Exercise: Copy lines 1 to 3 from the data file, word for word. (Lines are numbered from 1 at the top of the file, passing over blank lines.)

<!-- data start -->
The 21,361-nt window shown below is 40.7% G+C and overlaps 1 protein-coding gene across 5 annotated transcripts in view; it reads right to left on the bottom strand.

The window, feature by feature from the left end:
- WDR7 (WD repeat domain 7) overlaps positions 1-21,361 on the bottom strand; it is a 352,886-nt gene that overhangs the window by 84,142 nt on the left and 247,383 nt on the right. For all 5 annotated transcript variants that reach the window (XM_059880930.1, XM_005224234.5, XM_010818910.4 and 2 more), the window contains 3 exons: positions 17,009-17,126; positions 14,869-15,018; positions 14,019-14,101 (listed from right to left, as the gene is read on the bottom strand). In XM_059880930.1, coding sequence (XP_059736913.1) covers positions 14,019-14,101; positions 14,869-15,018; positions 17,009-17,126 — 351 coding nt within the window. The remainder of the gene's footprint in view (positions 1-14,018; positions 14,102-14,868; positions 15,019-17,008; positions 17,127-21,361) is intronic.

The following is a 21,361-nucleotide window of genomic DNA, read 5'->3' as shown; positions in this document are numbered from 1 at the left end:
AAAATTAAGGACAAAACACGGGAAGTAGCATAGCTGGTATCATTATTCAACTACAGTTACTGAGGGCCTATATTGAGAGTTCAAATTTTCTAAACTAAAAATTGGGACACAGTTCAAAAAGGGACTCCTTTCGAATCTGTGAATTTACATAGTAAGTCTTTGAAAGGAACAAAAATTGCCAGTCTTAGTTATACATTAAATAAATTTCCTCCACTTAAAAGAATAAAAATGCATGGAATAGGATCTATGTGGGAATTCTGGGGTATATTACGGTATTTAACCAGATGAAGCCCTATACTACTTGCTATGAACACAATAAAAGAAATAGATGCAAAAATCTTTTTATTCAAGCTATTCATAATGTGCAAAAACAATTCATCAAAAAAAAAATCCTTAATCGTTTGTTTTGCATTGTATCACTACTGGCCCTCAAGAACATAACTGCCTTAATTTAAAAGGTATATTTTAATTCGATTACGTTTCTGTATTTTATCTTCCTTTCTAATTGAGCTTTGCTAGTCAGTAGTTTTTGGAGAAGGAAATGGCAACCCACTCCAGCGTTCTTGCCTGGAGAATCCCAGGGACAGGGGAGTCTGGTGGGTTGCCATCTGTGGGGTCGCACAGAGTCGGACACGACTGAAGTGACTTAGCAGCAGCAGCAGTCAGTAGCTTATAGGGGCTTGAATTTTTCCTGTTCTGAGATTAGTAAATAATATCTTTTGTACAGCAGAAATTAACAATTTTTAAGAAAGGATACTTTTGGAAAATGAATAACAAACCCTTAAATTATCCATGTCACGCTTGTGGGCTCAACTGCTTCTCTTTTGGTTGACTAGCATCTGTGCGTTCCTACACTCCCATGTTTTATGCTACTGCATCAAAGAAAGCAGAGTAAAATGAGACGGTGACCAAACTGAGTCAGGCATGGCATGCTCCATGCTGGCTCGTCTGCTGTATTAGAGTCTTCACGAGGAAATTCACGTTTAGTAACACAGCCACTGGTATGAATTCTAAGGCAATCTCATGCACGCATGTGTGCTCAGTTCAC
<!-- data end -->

The 21,361-nt window shown below is 40.7% G+C and overlaps 1 protein-coding gene across 5 annotated transcripts in view; it reads right to left on the bottom strand.

The window, feature by feature from the left end:
- WDR7 (WD repeat domain 7) overlaps positions 1-21,361 on the bottom strand; it is a 352,886-nt gene that overhangs the window by 84,142 nt on the left and 247,383 nt on the right. For all 5 annotated transcript variants that reach the window (XM_059880930.1, XM_005224234.5, XM_010818910.4 and 2 more), the window contains 3 exons: positions 17,009-17,126; positions 14,869-15,018; positions 14,019-14,101 (listed from right to left, as the gene is read on the bottom strand). In XM_059880930.1, coding sequence (XP_059736913.1) covers positions 14,019-14,101; positions 14,869-15,018; positions 17,009-17,126 — 351 coding nt within the window. The remainder of the gene's footprint in view (positions 1-14,018; positions 14,102-14,868; positions 15,019-17,008; positions 17,127-21,361) is intronic.